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Saturday, January 10, 2015

The Digger

While wandering yesterday and encountering those Northern Flicker feathers, I also noticed a small mammal nearby that perhaps had been left behind by a predator.  It wasn't in the best condition, but you don't get to see this species very often because it spends most of its life underground (in fact, I think these are my first photographs of this species from Bodega Head), so I've decided to show a few images:

Have you seen this species before?  I'm guessing you've at least noticed evidence of its subterranean runways on the surface of the ground. 

There are four species of moles that live in California, two of which have been recorded on Bodega Head.  I showed one species, the American Shrew-Mole, on 9 February 2013 (review that post here).  The mole pictured above is a Broad-footed Mole (Scapanus latimanus).

I used the name "Broad-footed Mole" because that's the name commonly used by other sources.  But I was tempted to rebel and use "Broad-handed Mole" because the species name, "latimanus" translates directly into "broad hand."  And a broad hand it is!

The entire mole was ~14 cm long.  The front "hand" was ~2 cm long and ~1.5 cm wide.  Note that the claws are quite long and take up ~50% of the hand!

On the opposite end, the hind feet are much, much smallernot so important for digging.

I'll point out one more important characteristic for nowthe tail.  If you review the first photo (I'll show it again below), note the length of the tail (is it short or long?) and whether it's covered with hairs or not.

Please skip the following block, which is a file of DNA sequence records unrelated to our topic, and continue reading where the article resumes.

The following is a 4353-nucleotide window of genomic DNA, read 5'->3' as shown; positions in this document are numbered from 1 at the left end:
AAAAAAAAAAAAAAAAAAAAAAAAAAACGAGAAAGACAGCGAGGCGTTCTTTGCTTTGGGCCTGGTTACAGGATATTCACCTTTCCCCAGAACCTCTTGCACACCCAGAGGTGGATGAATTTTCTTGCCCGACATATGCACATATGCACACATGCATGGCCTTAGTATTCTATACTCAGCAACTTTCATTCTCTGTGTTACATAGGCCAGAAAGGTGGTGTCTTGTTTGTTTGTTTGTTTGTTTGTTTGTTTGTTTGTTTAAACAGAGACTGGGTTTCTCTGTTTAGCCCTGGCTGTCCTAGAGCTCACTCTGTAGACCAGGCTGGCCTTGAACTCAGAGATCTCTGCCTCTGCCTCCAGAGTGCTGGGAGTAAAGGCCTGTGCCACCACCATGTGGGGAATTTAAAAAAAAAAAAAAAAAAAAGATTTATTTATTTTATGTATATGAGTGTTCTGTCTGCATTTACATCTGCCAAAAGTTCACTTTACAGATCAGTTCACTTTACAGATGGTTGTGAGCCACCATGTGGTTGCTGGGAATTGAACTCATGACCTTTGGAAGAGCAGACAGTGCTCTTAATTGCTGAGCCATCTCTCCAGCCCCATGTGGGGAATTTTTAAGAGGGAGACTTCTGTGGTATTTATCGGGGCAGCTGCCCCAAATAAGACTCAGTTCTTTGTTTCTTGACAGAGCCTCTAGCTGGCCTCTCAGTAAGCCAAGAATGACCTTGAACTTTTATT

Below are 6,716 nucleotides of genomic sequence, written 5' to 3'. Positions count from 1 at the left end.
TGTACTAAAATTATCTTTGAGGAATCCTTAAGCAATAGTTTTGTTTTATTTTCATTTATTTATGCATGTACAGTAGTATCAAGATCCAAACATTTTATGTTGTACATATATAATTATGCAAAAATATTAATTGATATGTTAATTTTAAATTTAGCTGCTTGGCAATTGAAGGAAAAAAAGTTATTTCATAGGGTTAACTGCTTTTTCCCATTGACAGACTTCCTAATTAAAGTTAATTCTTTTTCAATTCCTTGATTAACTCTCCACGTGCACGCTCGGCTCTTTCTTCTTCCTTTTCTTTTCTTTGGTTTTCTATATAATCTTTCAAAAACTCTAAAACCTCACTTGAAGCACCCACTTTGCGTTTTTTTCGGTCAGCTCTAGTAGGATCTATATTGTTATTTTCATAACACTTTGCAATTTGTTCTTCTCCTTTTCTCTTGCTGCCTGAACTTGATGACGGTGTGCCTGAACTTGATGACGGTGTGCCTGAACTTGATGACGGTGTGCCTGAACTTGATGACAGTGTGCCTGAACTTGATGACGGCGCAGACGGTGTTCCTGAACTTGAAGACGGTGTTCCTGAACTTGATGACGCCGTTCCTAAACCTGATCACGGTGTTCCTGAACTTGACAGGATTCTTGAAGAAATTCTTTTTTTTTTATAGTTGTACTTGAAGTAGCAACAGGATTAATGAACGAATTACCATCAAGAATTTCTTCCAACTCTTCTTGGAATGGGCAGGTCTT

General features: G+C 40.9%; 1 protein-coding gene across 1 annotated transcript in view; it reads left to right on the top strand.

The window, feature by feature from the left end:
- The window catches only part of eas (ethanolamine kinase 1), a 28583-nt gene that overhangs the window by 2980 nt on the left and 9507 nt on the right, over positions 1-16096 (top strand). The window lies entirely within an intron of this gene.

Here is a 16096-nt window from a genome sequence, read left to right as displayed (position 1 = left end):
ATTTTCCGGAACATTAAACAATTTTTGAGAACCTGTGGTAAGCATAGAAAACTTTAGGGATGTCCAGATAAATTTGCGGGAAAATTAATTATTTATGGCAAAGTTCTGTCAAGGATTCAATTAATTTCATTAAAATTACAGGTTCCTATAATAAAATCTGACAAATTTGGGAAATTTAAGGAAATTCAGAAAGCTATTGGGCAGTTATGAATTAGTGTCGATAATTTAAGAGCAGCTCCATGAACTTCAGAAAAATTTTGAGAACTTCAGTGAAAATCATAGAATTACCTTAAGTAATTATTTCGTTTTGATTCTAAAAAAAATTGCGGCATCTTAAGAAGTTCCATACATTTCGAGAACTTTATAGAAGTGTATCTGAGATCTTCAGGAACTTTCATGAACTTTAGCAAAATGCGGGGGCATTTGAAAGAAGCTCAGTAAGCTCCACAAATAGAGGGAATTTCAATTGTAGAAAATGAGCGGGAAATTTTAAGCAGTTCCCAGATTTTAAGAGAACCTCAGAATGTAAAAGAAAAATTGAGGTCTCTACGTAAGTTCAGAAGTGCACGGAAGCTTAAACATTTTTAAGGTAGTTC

The short, hairy tail helps identify this as a Broad-footed Mole.

P.S.  I know this might seem a little random, but whenever I see a mole I almost always think of two things from my past that triggered visualizations of what life might be like for a mole:

- A drawing by one of my favorite illustrators"Dead End Mole" by Peter Parnall.  You can see it here. (Click on the thumbnail to see the complete version.)

- A wonderful book that Julie recommended to me Duncton Wood by William Horwood.  It's written in the style of Watership Down, but with moles instead of rabbits. 


Skip Hand said...

Long ago I heard that moles taste bad, which may be why domestic cats and other predators leave them behind.
A quick Google search confirmed the taste.

Peter Connors said...

While we are reviewing the mole literature, let's not leave out the first, and best mole character, in "The Wind in the Willows" by Kenneth Grahame, a classic.

Jackie Sones said...

"He saw clearly how plain and simple —- how narrow, even -— it all was; but clearly, too, how much it all meant to him, and the special value of some such anchorage in one's existence. He did not at all want to abandon the new life and its splendid spaces, to turn his back on sun and air and all they offered him and creep home and stay there; the upper world was all too strong, it called to him still, even down there, and he knew he must return to the larger stage. But it was good to think he had this to come back to; this place which was all his own, these things which were so glad to see him again and could always be counted upon for the same simple welcome." -- thought Mole in The Wind in the Willows

John W. Wall said...

My first encounter with a mole sent me and my friend running for our lives, as we imagined a "green hand", probably Martian, trying to emerge from beneath the leaves in a dark forest. An older kid stopped us and made us lead him back out there to show him, and he actually caught the mole and let us pet the thing.

ellenenroute said...

In the 1970s I observed a great blue heron stalking prey in a small pasture near Bolinas, along the lagoon. It stabbed it's bill diagonally into the ground and came up with a mole! (Identified at a distance by observing the broad hands.)